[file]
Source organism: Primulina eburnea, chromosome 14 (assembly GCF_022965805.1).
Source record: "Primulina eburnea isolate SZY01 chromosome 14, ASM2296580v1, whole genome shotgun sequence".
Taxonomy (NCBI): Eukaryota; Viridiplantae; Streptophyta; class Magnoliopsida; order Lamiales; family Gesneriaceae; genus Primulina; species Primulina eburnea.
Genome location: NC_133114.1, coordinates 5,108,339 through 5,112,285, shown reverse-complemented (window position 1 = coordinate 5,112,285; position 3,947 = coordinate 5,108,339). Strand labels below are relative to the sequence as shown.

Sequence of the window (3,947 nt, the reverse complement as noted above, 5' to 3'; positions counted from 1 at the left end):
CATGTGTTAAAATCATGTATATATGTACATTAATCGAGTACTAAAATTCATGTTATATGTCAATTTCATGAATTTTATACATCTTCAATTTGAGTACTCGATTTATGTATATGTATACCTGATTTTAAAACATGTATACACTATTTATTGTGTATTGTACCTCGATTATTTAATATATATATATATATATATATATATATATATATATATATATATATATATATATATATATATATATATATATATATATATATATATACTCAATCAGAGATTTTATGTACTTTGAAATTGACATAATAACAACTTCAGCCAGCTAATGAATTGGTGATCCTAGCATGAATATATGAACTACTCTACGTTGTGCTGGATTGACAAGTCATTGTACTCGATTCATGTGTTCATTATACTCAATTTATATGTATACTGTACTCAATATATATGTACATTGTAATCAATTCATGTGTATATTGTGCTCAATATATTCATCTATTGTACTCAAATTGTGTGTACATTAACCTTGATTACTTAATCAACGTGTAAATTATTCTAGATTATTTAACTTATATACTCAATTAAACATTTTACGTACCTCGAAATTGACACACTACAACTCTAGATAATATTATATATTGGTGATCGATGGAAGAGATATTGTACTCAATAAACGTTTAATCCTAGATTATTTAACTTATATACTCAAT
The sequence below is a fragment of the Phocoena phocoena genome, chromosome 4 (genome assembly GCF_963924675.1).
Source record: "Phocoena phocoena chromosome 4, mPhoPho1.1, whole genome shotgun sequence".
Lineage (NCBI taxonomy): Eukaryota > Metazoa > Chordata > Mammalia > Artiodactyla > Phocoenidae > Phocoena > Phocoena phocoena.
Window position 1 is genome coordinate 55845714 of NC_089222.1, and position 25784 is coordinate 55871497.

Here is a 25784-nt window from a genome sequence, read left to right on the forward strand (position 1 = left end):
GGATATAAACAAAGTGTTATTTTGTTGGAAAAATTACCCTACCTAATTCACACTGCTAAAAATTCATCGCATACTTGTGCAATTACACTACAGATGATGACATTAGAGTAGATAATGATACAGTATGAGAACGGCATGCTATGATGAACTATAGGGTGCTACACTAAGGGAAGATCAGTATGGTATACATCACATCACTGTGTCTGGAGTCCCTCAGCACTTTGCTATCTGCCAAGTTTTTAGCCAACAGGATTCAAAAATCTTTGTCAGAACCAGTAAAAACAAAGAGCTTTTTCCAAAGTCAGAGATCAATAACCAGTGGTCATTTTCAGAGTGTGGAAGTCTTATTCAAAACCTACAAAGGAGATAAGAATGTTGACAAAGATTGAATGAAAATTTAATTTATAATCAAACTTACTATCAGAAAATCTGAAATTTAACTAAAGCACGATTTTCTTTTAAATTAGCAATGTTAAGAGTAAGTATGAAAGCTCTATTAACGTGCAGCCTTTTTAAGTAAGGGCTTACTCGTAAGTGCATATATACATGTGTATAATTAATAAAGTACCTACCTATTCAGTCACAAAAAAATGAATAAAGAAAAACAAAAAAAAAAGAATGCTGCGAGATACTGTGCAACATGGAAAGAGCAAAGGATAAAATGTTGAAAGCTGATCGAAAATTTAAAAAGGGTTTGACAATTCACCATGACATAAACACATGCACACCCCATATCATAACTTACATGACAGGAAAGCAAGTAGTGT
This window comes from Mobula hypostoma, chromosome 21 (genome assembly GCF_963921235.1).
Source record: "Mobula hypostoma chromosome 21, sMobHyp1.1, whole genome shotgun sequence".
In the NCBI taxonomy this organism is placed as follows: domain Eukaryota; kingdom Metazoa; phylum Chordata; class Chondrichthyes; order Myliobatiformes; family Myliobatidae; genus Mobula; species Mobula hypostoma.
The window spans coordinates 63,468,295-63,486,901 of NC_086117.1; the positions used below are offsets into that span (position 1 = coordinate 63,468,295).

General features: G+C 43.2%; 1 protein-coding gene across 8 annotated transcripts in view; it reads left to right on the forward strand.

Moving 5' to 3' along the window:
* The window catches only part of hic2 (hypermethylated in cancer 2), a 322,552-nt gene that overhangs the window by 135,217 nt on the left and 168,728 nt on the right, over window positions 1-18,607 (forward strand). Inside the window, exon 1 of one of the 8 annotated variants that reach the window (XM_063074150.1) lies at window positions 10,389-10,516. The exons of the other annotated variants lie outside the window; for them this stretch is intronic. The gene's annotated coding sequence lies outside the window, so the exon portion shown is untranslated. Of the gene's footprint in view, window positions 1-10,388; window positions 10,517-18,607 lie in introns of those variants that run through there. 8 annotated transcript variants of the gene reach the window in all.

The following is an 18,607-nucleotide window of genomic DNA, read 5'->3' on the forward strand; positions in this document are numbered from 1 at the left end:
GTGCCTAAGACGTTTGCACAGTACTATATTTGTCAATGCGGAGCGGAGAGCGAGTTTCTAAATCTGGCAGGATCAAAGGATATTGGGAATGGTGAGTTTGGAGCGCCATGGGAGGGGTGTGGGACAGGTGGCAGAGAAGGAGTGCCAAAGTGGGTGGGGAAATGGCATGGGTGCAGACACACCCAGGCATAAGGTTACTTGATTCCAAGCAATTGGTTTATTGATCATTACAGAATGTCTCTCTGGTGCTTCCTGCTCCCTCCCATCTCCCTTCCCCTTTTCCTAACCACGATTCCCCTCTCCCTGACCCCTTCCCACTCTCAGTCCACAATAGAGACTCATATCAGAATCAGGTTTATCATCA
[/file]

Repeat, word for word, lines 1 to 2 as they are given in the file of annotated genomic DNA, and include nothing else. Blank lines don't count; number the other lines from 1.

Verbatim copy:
Source organism: Primulina eburnea, chromosome 14 (assembly GCF_022965805.1).
Source record: "Primulina eburnea isolate SZY01 chromosome 14, ASM2296580v1, whole genome shotgun sequence".